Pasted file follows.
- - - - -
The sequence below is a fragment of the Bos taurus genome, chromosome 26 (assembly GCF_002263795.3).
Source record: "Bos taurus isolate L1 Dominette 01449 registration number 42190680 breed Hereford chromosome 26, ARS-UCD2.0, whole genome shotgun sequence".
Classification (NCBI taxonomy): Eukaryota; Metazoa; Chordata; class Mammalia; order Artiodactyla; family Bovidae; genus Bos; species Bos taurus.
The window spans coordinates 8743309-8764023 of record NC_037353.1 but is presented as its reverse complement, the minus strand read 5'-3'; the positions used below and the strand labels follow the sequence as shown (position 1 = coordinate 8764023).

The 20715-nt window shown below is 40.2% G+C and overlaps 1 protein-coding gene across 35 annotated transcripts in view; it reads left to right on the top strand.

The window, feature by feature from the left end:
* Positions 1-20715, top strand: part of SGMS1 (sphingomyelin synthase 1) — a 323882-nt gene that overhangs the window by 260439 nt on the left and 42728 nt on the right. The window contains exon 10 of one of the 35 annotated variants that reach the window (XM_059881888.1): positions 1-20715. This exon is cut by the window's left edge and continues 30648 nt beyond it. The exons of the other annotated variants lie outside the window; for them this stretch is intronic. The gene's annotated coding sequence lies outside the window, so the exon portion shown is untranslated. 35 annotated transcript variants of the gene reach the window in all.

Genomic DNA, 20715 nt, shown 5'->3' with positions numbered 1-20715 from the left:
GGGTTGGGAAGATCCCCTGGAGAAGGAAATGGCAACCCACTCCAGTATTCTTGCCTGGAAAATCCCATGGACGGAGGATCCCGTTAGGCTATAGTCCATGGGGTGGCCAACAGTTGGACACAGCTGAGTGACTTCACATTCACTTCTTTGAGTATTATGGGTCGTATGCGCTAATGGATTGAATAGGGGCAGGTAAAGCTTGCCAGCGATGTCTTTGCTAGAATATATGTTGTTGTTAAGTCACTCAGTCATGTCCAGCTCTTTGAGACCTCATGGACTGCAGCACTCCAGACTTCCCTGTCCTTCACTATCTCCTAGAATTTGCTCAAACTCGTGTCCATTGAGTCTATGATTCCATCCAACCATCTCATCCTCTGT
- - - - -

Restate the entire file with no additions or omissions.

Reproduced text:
The sequence below is a fragment of the Bos taurus genome, chromosome 26 (assembly GCF_002263795.3).
Source record: "Bos taurus isolate L1 Dominette 01449 registration number 42190680 breed Hereford chromosome 26, ARS-UCD2.0, whole genome shotgun sequence".
Classification (NCBI taxonomy): Eukaryota; Metazoa; Chordata; class Mammalia; order Artiodactyla; family Bovidae; genus Bos; species Bos taurus.
The window spans coordinates 8743309-8764023 of record NC_037353.1 but is presented as its reverse complement, the minus strand read 5'-3'; the positions used below and the strand labels follow the sequence as shown (position 1 = coordinate 8764023).

The 20715-nt window shown below is 40.2% G+C and overlaps 1 protein-coding gene across 35 annotated transcripts in view; it reads left to right on the top strand.

The window, feature by feature from the left end:
* Positions 1-20715, top strand: part of SGMS1 (sphingomyelin synthase 1) — a 323882-nt gene that overhangs the window by 260439 nt on the left and 42728 nt on the right. The window contains exon 10 of one of the 35 annotated variants that reach the window (XM_059881888.1): positions 1-20715. This exon is cut by the window's left edge and continues 30648 nt beyond it. The exons of the other annotated variants lie outside the window; for them this stretch is intronic. The gene's annotated coding sequence lies outside the window, so the exon portion shown is untranslated. 35 annotated transcript variants of the gene reach the window in all.

Genomic DNA, 20715 nt, shown 5'->3' with positions numbered 1-20715 from the left:
GGGTTGGGAAGATCCCCTGGAGAAGGAAATGGCAACCCACTCCAGTATTCTTGCCTGGAAAATCCCATGGACGGAGGATCCCGTTAGGCTATAGTCCATGGGGTGGCCAACAGTTGGACACAGCTGAGTGACTTCACATTCACTTCTTTGAGTATTATGGGTCGTATGCGCTAATGGATTGAATAGGGGCAGGTAAAGCTTGCCAGCGATGTCTTTGCTAGAATATATGTTGTTGTTAAGTCACTCAGTCATGTCCAGCTCTTTGAGACCTCATGGACTGCAGCACTCCAGACTTCCCTGTCCTTCACTATCTCCTAGAATTTGCTCAAACTCGTGTCCATTGAGTCTATGATTCCATCCAACCATCTCATCCTCTGT